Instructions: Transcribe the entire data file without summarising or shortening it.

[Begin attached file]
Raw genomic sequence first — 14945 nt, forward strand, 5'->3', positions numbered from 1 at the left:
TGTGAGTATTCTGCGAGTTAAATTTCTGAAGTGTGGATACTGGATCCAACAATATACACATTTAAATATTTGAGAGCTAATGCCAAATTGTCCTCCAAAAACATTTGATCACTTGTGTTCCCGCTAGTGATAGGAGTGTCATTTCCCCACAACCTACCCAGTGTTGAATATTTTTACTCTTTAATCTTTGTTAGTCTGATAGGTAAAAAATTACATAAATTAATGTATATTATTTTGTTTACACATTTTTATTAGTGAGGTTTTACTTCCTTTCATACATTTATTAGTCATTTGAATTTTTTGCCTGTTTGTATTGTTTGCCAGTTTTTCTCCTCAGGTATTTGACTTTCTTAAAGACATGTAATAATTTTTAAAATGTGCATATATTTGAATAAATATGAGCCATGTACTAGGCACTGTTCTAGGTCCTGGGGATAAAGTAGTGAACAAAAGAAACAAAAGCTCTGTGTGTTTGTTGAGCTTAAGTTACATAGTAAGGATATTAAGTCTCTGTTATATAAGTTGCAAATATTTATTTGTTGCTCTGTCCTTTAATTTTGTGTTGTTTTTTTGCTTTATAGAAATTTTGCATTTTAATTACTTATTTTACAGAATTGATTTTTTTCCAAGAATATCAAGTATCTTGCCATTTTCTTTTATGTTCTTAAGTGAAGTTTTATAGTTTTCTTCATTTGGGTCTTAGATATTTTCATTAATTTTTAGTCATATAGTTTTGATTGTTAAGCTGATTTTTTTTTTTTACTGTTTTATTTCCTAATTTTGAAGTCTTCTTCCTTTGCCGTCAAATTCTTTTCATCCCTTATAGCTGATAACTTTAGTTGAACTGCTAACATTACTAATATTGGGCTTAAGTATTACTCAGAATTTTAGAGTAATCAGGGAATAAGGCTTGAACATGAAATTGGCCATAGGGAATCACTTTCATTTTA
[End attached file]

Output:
Raw genomic sequence first — 14945 nt, forward strand, 5'->3', positions numbered from 1 at the left:
TGTGAGTATTCTGCGAGTTAAATTTCTGAAGTGTGGATACTGGATCCAACAATATACACATTTAAATATTTGAGAGCTAATGCCAAATTGTCCTCCAAAAACATTTGATCACTTGTGTTCCCGCTAGTGATAGGAGTGTCATTTCCCCACAACCTACCCAGTGTTGAATATTTTTACTCTTTAATCTTTGTTAGTCTGATAGGTAAAAAATTACATAAATTAATGTATATTATTTTGTTTACACATTTTTATTAGTGAGGTTTTACTTCCTTTCATACATTTATTAGTCATTTGAATTTTTTGCCTGTTTGTATTGTTTGCCAGTTTTTCTCCTCAGGTATTTGACTTTCTTAAAGACATGTAATAATTTTTAAAATGTGCATATATTTGAATAAATATGAGCCATGTACTAGGCACTGTTCTAGGTCCTGGGGATAAAGTAGTGAACAAAAGAAACAAAAGCTCTGTGTGTTTGTTGAGCTTAAGTTACATAGTAAGGATATTAAGTCTCTGTTATATAAGTTGCAAATATTTATTTGTTGCTCTGTCCTTTAATTTTGTGTTGTTTTTTTGCTTTATAGAAATTTTGCATTTTAATTACTTATTTTACAGAATTGATTTTTTTCCAAGAATATCAAGTATCTTGCCATTTTCTTTTATGTTCTTAAGTGAAGTTTTATAGTTTTCTTCATTTGGGTCTTAGATATTTTCATTAATTTTTAGTCATATAGTTTTGATTGTTAAGCTGATTTTTTTTTTTTACTGTTTTATTTCCTAATTTTGAAGTCTTCTTCCTTTGCCGTCAAATTCTTTTCATCCCTTATAGCTGATAACTTTAGTTGAACTGCTAACATTACTAATATTGGGCTTAAGTATTACTCAGAATTTTAGAGTAATCAGGGAATAAGGCTTGAACATGAAATTGGCCATAGGGAATCACTTTCATTTTA